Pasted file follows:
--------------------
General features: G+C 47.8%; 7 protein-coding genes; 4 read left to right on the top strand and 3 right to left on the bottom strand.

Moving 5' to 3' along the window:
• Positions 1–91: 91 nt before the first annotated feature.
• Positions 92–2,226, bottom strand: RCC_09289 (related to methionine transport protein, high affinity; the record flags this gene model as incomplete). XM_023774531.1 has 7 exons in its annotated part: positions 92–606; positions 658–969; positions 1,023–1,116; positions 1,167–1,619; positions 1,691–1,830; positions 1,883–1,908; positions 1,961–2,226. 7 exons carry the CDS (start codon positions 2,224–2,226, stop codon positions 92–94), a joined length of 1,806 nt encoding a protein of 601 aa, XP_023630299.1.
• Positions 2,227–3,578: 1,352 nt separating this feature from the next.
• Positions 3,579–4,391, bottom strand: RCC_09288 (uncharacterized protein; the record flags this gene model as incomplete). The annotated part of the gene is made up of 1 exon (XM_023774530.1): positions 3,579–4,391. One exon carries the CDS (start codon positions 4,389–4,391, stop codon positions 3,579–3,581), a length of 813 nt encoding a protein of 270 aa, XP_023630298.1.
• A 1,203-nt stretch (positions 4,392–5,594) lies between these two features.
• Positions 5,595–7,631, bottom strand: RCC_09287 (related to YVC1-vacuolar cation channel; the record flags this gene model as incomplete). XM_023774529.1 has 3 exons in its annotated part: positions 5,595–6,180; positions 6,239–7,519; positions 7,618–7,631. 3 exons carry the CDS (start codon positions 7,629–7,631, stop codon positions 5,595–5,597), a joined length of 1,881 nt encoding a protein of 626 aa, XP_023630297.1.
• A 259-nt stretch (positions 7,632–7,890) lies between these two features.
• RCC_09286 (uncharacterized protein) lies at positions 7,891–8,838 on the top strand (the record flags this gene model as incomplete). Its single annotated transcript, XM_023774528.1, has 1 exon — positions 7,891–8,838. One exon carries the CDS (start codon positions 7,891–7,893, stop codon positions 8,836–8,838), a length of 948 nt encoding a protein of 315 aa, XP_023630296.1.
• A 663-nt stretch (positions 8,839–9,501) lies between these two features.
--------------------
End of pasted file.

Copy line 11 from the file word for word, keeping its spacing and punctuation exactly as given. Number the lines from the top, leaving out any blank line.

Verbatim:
• A 663-nt stretch (positions 8,839–9,501) lies between these two features.